Morris Boulevard Bridge Replacement Opponents Want Freeholder to Intervene

Dec 19, 2018

Some things elicit more interest than others, and in a waterfront community there is almost nothing more compelling than access to the water. That’s why with more than 15 minutes until an informational session began, the council meeting room at the Stafford Township municipal complex was nearly filled to capacity with Beach Haven West residents and others wanting to learn more about plans for replacing the Morris Boulevard Bridge.

By the time John Ernst, Ocean County engineer, addressed the audience, there was standing room only with a line of people at the back of the room and some creeping up the sides of it. The din of chatter among audience members didn’t cease throughout his short presentation.

The Morris Boulevard bridge, located just above the beginning of the Causeway to Long Beach Island, was built in 1955. Currently, it’s 20 feet wide with an under-clearance of 7 feet. The proposed replacement bridge is slated for a combined width of 40 feet and an under-clearance of 8 feet at mean-high tide, according to Ernst.

It's not what the audience wanted to hear.

“We can only raise it so high because of the (road) speed limit,” Ernst said. “The posted speed limit is 25 mph. We’ve designed the curve for 27 mph. We try to do 5 mph over the speed limit to maximize the under-clearance.”

His explanation didn’t stop several members of the audience from questioning how the design could be changed to achieve the look and feel of the Marsha Drive bridge, which has an under-clearance of 9 feet and is about 40 feet wide. One suggestion included lowering the speed limit, which is a decision made by the town, not the county. Morris Boulevard is a Stafford Township road, but the county is responsible for the bridge. Any adjustment to the speed limit would need to come from the town, Ernst said.

Even then, there is no guarantee the speed reduction would work the way some members of the audience want it to work. In order to increase the under-clearance by a foot, the design calls for the superstructure of the bridge to be as shallow as it can be, Ernst said.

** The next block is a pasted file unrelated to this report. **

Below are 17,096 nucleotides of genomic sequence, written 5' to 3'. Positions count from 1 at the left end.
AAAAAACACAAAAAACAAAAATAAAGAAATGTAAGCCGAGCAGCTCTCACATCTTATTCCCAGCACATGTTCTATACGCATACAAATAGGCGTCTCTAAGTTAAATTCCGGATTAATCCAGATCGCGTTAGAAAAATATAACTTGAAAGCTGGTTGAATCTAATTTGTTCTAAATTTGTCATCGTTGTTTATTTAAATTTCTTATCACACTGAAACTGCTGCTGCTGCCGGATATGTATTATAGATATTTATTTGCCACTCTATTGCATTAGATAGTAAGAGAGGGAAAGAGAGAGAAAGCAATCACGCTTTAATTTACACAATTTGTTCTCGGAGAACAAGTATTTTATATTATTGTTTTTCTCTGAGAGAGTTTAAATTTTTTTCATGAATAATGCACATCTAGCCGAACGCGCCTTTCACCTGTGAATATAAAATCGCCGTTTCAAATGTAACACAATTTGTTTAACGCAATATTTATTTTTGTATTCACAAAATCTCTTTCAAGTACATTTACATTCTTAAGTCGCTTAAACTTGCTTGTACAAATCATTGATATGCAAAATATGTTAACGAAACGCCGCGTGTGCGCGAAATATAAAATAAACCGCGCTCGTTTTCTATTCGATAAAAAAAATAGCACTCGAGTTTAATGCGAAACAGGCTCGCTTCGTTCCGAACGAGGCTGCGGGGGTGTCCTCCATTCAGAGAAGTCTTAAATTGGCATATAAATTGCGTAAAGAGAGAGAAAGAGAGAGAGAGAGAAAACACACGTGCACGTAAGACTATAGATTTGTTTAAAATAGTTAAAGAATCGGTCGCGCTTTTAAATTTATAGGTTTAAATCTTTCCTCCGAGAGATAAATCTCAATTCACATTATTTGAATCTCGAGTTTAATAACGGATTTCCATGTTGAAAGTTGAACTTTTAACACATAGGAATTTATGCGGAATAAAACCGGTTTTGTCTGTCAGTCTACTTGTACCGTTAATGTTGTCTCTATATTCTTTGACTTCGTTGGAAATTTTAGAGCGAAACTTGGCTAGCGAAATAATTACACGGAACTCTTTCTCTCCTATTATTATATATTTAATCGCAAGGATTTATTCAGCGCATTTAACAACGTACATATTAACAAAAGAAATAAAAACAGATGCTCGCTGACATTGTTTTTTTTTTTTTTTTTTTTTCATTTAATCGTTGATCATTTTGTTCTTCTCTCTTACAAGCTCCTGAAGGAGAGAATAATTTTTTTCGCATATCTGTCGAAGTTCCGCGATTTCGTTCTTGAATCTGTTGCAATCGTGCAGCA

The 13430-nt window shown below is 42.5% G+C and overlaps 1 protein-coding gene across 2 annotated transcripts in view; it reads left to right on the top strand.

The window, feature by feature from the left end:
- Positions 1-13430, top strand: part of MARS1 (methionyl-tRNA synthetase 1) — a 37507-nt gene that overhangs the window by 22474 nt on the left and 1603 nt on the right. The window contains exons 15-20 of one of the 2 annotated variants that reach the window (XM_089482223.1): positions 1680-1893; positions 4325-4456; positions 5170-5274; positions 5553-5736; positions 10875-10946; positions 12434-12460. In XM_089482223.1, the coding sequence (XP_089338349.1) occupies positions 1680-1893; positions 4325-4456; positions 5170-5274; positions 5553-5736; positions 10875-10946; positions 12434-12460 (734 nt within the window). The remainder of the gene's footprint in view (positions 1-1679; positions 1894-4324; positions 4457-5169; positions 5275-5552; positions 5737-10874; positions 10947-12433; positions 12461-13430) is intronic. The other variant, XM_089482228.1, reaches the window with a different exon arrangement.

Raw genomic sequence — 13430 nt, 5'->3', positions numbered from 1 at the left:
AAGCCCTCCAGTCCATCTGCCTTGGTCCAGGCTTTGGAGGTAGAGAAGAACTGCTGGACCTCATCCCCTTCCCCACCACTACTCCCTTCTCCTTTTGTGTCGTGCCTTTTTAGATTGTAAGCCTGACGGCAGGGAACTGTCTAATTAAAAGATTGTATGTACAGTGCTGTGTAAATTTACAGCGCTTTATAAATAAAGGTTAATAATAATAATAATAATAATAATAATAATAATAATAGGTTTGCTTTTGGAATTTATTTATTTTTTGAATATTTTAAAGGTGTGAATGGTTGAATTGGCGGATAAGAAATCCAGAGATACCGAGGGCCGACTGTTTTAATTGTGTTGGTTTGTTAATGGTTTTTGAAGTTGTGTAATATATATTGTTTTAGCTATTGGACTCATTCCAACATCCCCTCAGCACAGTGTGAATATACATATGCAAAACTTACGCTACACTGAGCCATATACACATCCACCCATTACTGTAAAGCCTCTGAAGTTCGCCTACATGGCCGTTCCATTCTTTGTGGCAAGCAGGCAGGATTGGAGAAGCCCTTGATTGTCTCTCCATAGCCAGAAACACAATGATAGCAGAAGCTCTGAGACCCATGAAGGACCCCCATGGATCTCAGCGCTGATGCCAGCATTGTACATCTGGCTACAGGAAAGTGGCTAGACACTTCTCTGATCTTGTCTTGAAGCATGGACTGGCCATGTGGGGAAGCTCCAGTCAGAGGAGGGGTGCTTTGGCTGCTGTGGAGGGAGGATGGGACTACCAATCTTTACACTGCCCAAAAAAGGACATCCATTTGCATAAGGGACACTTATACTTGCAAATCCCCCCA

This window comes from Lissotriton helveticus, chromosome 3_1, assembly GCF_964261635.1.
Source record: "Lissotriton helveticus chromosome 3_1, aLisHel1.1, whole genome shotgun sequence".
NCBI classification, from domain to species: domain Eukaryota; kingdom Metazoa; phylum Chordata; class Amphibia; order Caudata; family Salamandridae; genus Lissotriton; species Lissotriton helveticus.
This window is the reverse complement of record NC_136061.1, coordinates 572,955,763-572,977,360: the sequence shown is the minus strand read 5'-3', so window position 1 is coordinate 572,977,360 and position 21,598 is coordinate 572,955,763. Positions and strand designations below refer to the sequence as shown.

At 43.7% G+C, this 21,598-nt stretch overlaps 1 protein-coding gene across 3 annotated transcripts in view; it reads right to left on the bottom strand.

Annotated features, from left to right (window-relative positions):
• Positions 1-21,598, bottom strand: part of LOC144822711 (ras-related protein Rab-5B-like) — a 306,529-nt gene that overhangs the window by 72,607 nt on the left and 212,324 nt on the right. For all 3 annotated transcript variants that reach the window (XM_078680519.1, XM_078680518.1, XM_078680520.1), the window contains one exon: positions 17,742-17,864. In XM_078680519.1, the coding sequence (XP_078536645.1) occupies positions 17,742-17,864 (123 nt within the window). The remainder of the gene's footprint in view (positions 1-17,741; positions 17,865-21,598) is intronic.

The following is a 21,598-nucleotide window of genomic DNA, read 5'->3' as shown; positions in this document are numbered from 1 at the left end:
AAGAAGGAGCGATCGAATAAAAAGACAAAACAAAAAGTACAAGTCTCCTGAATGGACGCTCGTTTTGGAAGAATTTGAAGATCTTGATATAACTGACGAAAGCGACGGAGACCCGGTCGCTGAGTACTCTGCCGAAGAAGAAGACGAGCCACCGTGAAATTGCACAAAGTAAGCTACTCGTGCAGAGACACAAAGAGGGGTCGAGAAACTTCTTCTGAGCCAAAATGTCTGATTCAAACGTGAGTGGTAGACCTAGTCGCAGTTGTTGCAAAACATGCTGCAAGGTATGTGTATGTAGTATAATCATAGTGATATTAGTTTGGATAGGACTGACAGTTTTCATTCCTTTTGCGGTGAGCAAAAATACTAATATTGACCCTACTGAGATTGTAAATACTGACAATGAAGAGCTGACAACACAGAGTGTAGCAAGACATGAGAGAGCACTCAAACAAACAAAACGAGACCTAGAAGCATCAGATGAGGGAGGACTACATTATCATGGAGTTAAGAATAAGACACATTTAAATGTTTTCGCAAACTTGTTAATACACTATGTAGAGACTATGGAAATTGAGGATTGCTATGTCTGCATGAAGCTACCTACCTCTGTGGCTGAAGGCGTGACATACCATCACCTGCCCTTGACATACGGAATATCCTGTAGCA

“All of these things have been looked at it,” he said. “This is the design that doesn’t adversely impact the vertical profile (of the road). It’s a bridge for vehicles.”

The vertical profile of the roadway is so limiting that the county expects to close the road completely during construction because there isn’t enough room for equipment, cars and people, he said.

“It’s the quickest way to get it done,” Ernst said.

As of Dec. 13, the day of the informational meeting, the project was slated to go out to bid early next year with a fall time frame for beginning the project. At least one member of the audience was concerned with the timing because the area in question is on the local school districts’ bus routes.

If other attendees have anything to say about the project, though, the father of three won’t have to worry. In the days after the meeting, calls for concerned residents and boaters to reach out to the Ocean County freeholders about the issue have been rampant. Social media posts continue to encourage interested parties to reach out to Ocean County Freeholder John P. Kelly, who is liaison to the engineering department.

Although the bridge replacement design dates back to 2009, more than three years before Superstorm Sandy, and the money earmarked for the project is from the state Department of Transportation, the freeholders must approve the work. That hasn’t been done yet beyond being authorized for a conceptual design, according to Ernst.

The county has earmarked roughly $1.6 million from the state transportation fund for the work to replace the Morris Boulevard bridge. All of the permits for the work have been secured, he said. If the money isn’t used in 2019, it’s possible the county would lose the funding for the project.

“It’s not that the bridge isn’t safe,” Ernst said, addressing a comment from the audience. “We’re being proactive in replacing bridges that are near the end of life. Some took a little longer.”

Part of the reason the Morris Boulevard bridge replacement wasn’t undertaken earlier is because of the $312 million federally funded Causeway expansion and rehabilitation project, he said.

The Causeway project to build a new bridge parallel to the existing one over the Manahawkin Bay began in 2013. Its main goal is to provide the safety of a redundant route on and off Long Beach Island. The new bridge is 2,400 feet long with a vertical clearance of 55 feet over Manahawkin Bay. Ultimately, it will function as the bridge for eastbound traffic once the project is completed, with the rehabilitated original bridge carrying westbound traffic.

— Gina G. Scala

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